In Kyoto, Japan, the country’s chefs are donning white lab coats to join scientists in conducting culinary experiments that aim to perfect washoku — the art of traditional Japanese cooking that was deemed a part of the country’s “intangible cultural heritage” by UNESCO.
According to a profile in The Washington Post, a team of nine chefs and three scientists have taken over the Japanese Cuisine Laboratory at Kyoto University’s school of agriculture, spending six months at a time on tasks like steaming abalone, “changing the temperature in tiny increments,” and the process of coagulation. Currently, the chefs are working on “the time it takes for your tongue to fully register the flavor of a food.”
For some, the idea of adding such in-depth research to the ancient culinary art is somewhat troublesome; culinary techniques and secrets are traditionally passed by mimicry, not written recipes or even spoken instruction.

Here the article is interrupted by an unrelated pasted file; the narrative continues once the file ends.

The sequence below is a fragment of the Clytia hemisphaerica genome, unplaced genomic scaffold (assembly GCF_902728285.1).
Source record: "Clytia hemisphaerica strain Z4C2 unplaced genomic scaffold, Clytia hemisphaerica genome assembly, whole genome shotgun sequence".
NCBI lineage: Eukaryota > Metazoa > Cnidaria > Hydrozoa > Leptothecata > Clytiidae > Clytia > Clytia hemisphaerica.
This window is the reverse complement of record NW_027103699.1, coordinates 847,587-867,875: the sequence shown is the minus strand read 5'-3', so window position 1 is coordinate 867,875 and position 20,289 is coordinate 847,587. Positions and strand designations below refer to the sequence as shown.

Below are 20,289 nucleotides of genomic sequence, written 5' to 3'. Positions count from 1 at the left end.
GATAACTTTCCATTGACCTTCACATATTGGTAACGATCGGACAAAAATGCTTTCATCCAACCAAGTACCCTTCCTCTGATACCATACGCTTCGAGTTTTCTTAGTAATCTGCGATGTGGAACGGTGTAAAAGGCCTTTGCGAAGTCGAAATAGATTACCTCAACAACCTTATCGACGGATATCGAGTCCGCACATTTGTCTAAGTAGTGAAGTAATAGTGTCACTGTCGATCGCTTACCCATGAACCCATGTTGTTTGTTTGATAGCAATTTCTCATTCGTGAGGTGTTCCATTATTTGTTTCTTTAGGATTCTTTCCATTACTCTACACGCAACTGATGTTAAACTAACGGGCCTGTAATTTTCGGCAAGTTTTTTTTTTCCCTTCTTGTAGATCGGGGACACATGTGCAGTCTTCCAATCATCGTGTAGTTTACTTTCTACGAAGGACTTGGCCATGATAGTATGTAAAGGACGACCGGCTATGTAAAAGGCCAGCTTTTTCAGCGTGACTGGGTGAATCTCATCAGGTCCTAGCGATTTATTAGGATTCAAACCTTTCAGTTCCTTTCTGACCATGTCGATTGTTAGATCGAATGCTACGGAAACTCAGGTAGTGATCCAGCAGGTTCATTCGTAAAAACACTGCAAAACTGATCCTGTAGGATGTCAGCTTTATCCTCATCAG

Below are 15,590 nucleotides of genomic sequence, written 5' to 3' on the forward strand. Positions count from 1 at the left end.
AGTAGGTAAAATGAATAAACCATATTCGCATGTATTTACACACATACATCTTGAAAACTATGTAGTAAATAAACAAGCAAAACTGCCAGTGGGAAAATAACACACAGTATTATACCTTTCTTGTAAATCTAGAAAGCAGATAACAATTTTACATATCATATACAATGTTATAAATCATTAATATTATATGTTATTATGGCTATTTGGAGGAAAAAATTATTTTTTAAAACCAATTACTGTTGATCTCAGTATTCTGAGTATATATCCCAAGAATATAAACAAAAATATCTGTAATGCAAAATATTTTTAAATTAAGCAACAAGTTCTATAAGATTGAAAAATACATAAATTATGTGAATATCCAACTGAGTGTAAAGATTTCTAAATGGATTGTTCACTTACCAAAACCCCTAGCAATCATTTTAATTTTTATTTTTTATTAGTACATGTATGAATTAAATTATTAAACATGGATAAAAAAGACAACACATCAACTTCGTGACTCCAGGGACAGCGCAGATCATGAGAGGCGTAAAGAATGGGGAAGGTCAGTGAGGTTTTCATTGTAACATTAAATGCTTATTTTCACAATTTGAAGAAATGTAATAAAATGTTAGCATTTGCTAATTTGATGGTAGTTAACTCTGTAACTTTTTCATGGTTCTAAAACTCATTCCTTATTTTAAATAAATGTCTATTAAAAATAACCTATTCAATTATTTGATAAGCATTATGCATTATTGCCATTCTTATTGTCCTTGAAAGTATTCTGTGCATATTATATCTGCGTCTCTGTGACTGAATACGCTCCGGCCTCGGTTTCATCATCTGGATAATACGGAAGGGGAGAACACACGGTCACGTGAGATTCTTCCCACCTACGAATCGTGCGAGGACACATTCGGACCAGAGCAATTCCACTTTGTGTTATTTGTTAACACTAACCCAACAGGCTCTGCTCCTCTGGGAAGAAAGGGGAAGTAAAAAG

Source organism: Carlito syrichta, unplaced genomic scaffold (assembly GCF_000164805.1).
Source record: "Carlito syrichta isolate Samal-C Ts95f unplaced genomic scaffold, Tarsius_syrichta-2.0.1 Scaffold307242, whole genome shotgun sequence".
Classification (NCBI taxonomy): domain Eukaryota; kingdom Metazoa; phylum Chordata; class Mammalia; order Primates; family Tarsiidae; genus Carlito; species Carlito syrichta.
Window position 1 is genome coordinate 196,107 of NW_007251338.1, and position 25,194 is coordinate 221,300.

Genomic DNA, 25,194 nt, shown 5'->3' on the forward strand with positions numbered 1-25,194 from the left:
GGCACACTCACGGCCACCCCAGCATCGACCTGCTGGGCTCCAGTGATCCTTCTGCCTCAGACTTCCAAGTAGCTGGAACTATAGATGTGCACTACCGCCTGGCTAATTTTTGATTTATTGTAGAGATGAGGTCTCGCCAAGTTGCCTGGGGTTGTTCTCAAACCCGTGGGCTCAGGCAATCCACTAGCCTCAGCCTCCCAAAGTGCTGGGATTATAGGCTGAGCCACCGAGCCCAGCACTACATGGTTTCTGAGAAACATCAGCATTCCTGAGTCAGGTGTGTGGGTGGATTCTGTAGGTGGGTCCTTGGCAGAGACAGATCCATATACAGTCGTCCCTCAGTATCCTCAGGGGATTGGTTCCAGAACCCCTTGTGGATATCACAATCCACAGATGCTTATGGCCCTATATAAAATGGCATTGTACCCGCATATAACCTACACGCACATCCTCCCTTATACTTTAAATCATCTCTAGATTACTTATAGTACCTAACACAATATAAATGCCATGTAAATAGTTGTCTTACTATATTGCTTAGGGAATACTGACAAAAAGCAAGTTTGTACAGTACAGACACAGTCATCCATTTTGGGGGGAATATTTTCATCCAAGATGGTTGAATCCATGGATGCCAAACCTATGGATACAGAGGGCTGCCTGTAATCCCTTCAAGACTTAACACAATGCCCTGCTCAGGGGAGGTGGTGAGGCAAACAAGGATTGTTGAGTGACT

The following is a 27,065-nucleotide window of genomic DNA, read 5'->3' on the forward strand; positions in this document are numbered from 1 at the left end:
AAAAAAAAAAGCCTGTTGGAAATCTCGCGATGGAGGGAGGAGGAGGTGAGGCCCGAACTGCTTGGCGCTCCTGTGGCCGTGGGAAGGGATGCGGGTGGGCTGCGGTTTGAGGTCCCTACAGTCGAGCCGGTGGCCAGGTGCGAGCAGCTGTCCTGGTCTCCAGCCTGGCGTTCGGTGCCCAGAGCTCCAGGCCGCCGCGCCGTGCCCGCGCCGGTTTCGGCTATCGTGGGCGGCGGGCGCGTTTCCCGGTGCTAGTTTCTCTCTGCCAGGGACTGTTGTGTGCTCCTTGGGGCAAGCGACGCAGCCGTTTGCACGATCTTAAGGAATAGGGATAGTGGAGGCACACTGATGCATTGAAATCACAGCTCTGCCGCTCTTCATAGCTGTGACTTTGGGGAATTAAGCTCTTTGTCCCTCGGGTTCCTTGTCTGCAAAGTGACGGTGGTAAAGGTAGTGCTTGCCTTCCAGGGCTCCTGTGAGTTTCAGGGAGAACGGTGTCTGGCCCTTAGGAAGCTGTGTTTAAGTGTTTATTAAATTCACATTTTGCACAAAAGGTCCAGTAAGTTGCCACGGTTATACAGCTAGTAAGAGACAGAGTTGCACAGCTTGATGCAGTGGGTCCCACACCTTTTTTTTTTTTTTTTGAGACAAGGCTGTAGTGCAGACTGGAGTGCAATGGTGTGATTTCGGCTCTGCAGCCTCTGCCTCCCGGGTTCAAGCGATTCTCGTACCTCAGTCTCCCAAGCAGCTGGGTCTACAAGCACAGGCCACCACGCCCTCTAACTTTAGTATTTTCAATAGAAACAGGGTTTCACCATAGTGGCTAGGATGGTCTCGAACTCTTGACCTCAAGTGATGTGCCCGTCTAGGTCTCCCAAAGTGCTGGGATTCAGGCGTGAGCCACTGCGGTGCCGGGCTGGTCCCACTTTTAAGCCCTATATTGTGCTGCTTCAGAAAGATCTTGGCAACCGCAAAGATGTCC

For Motokazu Nakamura, whose family owns a three-Michelin-starred restaurant, inviting science into washoku has been slow, but rewarding.
“Chefs cook and provide something for people to enjoy,” he told The Washington Post. “For that, we need to use our imagination. That would have been unheard of for our ancestors.”
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Karen Lo is an associate editor at The Daily Meal. Follow her on Twitter @appleplexy.